A leading association of Indian doctors in the UK has thrown its weight behind a new “Scrap the Cap” campaign against the “rigid” visa norms that are blocking hundreds of Indian doctors from helping the country’s state-funded National Health Service.
The British Association of Physicians of Indian Origin (BAPIO) said it had doctors on its list who can come in on a short-term basis to fill National Health Service (NHS) shortage and gain training in the process.
However, the UK government’s annual immigration target means they are not even applying as they will be refused a visa because of the monthly cap on overseas professionals being breached.
The ‘British Medical Journal’ has raised over 1,000 signatures already on an online petition ‘Scrap the cap on international doctors being allowed to work in the NHS’ on the UK Parliament website within days of the “Scrap the Cap” campaign.
At 10,000 signatures, the UK government will be forced to respond and at 100,000, the issue will have to be considered for a House of Commons debate.
“We are whole-heartedly behind this campaign. There needs to be a common-sense approach. Rather than a rigid cap, there needs to be a system that is more flexible and meets the needs of the healthcare service,” said BAPIO president Ramesh Mehta.
The cap under the Tier 2 visa category to allow companies to bring in professionals from outside the European Union (EU) is set at 20,700 per year, with a monthly limit of around 1,600.
Until December last year, that limit had been exceeded only once in almost six years but since then that cap has been reached nearly every month.
According to latest figures, between December 2017 and March 2018, the UK Home Office refused over 1,500 visa applications from doctors.
“The Home Office policy is a disaster for the country’s health service. There is a shortage of 10,000 doctors and we have Indian doctors shortlisted who can help fill that gap,” Mehta said.
Mehta’s group has been campaigning for one streamlined route for overseas doctors rather than the current system of different immigration routes.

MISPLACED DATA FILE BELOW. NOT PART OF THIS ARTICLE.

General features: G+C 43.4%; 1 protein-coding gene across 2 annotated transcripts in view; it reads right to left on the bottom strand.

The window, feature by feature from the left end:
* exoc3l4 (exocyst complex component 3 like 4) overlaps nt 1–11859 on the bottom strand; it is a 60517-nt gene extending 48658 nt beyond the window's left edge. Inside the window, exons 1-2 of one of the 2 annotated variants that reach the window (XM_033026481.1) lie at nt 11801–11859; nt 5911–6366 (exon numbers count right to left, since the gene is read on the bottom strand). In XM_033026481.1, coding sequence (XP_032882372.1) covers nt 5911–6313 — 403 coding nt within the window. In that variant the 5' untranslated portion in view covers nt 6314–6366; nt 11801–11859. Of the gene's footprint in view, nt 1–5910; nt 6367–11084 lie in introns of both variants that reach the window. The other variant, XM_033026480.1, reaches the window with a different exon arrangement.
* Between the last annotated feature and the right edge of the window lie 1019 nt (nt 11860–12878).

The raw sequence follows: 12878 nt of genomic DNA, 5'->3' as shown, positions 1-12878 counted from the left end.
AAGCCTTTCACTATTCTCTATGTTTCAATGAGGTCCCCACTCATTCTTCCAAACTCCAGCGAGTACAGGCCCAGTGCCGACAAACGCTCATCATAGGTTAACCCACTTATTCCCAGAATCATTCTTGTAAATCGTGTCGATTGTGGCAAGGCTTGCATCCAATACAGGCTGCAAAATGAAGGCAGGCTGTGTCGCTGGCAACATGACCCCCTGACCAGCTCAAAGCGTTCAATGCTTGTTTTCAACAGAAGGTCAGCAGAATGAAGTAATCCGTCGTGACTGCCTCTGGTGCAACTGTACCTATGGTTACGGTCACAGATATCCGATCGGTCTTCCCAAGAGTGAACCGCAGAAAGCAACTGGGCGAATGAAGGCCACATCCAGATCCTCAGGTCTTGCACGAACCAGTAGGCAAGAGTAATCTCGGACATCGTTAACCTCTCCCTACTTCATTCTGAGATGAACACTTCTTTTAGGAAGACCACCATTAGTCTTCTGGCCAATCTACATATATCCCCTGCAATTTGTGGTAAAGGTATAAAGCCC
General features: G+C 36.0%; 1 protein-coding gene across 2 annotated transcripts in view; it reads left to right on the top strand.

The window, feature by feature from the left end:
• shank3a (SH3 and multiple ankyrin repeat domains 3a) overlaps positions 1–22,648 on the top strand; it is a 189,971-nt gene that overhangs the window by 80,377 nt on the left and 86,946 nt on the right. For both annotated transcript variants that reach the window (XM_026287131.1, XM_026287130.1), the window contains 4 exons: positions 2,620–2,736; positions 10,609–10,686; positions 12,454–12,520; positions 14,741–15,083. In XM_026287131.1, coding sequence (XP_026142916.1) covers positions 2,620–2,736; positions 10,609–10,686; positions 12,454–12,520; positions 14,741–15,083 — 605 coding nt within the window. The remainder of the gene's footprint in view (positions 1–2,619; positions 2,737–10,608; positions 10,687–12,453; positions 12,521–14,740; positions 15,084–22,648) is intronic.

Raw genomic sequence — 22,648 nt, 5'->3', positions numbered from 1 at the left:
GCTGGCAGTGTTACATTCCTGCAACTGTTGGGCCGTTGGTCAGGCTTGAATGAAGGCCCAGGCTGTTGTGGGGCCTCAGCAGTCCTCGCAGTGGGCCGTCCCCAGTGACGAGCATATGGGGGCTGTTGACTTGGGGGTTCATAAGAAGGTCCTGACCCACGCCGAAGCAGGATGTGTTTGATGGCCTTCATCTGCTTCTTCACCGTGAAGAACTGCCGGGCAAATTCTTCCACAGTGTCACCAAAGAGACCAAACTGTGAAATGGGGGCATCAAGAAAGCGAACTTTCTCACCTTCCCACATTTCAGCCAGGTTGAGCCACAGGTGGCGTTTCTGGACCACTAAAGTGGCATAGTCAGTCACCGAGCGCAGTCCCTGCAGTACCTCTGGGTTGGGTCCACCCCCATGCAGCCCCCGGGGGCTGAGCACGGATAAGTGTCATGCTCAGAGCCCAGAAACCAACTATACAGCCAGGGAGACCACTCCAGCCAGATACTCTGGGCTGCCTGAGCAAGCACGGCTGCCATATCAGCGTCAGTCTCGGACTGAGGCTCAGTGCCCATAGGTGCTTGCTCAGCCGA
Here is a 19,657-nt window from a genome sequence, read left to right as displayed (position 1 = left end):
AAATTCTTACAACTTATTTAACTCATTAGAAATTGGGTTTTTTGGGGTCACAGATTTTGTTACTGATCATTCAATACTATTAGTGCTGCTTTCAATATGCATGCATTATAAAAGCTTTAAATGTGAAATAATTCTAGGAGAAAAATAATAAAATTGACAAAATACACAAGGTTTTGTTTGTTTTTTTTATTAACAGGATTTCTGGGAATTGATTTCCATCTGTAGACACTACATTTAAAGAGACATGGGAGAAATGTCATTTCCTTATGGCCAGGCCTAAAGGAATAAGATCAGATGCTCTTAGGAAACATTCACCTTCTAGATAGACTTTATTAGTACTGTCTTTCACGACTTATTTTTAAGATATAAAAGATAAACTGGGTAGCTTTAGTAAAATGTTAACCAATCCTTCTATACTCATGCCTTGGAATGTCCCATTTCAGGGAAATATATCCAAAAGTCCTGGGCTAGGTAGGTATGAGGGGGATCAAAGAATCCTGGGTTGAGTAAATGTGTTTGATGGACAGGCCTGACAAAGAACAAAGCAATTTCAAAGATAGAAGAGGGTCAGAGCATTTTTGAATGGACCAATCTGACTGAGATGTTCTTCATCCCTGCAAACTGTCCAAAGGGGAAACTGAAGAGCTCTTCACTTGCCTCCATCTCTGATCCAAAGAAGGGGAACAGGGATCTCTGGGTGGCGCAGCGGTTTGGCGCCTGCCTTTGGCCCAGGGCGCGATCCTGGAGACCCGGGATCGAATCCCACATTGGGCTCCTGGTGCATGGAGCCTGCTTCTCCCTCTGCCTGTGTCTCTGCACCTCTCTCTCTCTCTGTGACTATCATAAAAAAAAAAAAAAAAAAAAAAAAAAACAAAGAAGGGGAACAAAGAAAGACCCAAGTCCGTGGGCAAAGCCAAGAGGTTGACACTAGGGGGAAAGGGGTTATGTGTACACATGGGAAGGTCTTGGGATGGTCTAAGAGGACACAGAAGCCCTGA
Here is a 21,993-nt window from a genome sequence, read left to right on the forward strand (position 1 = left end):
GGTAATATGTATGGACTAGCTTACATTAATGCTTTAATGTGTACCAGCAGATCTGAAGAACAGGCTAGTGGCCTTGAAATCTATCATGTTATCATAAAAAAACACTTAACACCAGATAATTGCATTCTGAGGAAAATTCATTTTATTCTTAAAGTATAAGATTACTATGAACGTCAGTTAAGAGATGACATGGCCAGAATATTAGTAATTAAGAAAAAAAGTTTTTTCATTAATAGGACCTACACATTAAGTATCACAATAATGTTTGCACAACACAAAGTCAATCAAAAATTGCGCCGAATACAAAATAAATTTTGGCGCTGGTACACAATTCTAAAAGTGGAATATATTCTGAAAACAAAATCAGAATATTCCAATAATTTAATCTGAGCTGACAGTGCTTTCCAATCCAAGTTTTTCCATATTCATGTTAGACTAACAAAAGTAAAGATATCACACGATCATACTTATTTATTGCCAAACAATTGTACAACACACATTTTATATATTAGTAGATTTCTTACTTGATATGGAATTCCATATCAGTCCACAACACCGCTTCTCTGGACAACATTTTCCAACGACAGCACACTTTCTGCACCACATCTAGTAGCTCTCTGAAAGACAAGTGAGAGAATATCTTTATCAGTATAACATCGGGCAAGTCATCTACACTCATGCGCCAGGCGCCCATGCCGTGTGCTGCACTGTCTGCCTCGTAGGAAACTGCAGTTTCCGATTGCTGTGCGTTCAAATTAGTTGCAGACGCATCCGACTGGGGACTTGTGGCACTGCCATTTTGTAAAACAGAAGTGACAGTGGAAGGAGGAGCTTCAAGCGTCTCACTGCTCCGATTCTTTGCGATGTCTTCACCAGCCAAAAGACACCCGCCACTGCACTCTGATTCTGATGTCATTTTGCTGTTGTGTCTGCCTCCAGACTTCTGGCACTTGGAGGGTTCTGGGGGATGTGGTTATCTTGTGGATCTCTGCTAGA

BAPIO also believes doctors from India should be brought in on a short-term basis to be able to benefit from training in the UK and then return to India to prevent any “brain drain” from a country also in need of medical professionals.
The ‘Scrap the Cap’ campaign comes soon after a recent YouGov survey found overwhelming support among the British public for having a more flexible visa regime for overseas doctors, based on the needs of the NHS.
The British Medical Association (BMA), 12 medical royal colleges, NHS Employers and other professional bodies co-authored a letter to UK home secretary Sajid Javid last month asking for the cap to be reviewed.
“It makes no sense to turn doctors away from working here when the NHS is under huge pressure. The Tier 2 visa quota has been reached for the sixth month in a row, yet there are still thousands of posts unfilled, with vacancy rates rising,” said BMA Chair Chaand Nagpaul.
“In the short term, the Home Office needs to show some flexibility. We shouldn’t be turning away people from outside the EU that the NHS needs and the public wants. With our health service short on high-skilled staff, it makes sense to take NHS staff out of the monthly high-skilled quota,” said Sunder Katwala, Director of think tank British Future.
The campaign comes amid growing opposition within British Prime Minister Theresa May’s own Conservative party over the issue. Many of her backbench MPs are believed to be in revolt mode over the issue, calling for a relaxation of rules.
“There’s a sort of madness in the current restrictions. The UK has always relied on and welcomed doctors from overseas. Now, just when we most need them, we are putting roadblocks in their way and wasting precious money, time and international goodwill,” said Fiona Godlee, editor in chief of ‘BMJ’ in reference to the campaign.
The UK Home Office, however, says that while it recognises the “contribution” of international professionals, it is important that the country’s immigration system ensures that employers look first to the UK resident labour market before recruiting from overseas.
“We estimate that around a third of all tier-two places go to the NHS,” a spokesperson said.